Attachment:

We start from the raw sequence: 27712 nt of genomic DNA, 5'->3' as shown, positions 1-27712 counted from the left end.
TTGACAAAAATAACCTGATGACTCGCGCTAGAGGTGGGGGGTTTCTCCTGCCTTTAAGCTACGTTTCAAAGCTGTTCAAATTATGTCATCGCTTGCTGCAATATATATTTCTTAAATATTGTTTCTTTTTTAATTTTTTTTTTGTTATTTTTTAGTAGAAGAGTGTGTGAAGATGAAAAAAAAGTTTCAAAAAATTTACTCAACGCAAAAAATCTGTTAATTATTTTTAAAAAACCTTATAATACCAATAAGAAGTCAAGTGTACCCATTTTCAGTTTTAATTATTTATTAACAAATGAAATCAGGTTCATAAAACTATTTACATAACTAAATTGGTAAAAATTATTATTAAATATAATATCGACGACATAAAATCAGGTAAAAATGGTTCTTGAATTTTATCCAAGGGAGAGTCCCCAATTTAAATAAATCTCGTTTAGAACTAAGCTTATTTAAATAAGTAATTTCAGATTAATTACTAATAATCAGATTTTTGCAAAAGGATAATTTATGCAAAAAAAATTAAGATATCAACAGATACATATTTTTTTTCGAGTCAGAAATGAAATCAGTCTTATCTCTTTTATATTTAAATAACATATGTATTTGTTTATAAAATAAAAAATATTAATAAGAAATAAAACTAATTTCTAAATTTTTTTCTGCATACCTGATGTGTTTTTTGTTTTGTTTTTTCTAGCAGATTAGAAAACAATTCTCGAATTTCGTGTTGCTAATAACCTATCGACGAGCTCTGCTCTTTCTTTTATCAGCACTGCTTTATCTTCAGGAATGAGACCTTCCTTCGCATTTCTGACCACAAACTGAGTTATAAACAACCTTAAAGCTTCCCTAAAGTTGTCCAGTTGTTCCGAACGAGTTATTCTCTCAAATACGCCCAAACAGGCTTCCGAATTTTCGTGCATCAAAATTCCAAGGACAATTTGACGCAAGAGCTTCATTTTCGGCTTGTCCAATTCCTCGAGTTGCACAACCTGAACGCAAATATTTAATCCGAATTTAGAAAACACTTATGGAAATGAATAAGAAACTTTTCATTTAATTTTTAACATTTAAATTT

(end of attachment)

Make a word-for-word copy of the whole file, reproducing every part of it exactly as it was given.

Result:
We start from the raw sequence: 27712 nt of genomic DNA, 5'->3' as shown, positions 1-27712 counted from the left end.
TTGACAAAAATAACCTGATGACTCGCGCTAGAGGTGGGGGGTTTCTCCTGCCTTTAAGCTACGTTTCAAAGCTGTTCAAATTATGTCATCGCTTGCTGCAATATATATTTCTTAAATATTGTTTCTTTTTTAATTTTTTTTTTGTTATTTTTTAGTAGAAGAGTGTGTGAAGATGAAAAAAAAGTTTCAAAAAATTTACTCAACGCAAAAAATCTGTTAATTATTTTTAAAAAACCTTATAATACCAATAAGAAGTCAAGTGTACCCATTTTCAGTTTTAATTATTTATTAACAAATGAAATCAGGTTCATAAAACTATTTACATAACTAAATTGGTAAAAATTATTATTAAATATAATATCGACGACATAAAATCAGGTAAAAATGGTTCTTGAATTTTATCCAAGGGAGAGTCCCCAATTTAAATAAATCTCGTTTAGAACTAAGCTTATTTAAATAAGTAATTTCAGATTAATTACTAATAATCAGATTTTTGCAAAAGGATAATTTATGCAAAAAAAATTAAGATATCAACAGATACATATTTTTTTTCGAGTCAGAAATGAAATCAGTCTTATCTCTTTTATATTTAAATAACATATGTATTTGTTTATAAAATAAAAAATATTAATAAGAAATAAAACTAATTTCTAAATTTTTTTCTGCATACCTGATGTGTTTTTTGTTTTGTTTTTTCTAGCAGATTAGAAAACAATTCTCGAATTTCGTGTTGCTAATAACCTATCGACGAGCTCTGCTCTTTCTTTTATCAGCACTGCTTTATCTTCAGGAATGAGACCTTCCTTCGCATTTCTGACCACAAACTGAGTTATAAACAACCTTAAAGCTTCCCTAAAGTTGTCCAGTTGTTCCGAACGAGTTATTCTCTCAAATACGCCCAAACAGGCTTCCGAATTTTCGTGCATCAAAATTCCAAGGACAATTTGACGCAAGAGCTTCATTTTCGGCTTGTCCAATTCCTCGAGTTGCACAACCTGAACGCAAATATTTAATCCGAATTTAGAAAACACTTATGGAAATGAATAAGAAACTTTTCATTTAATTTTTAACATTTAAATTT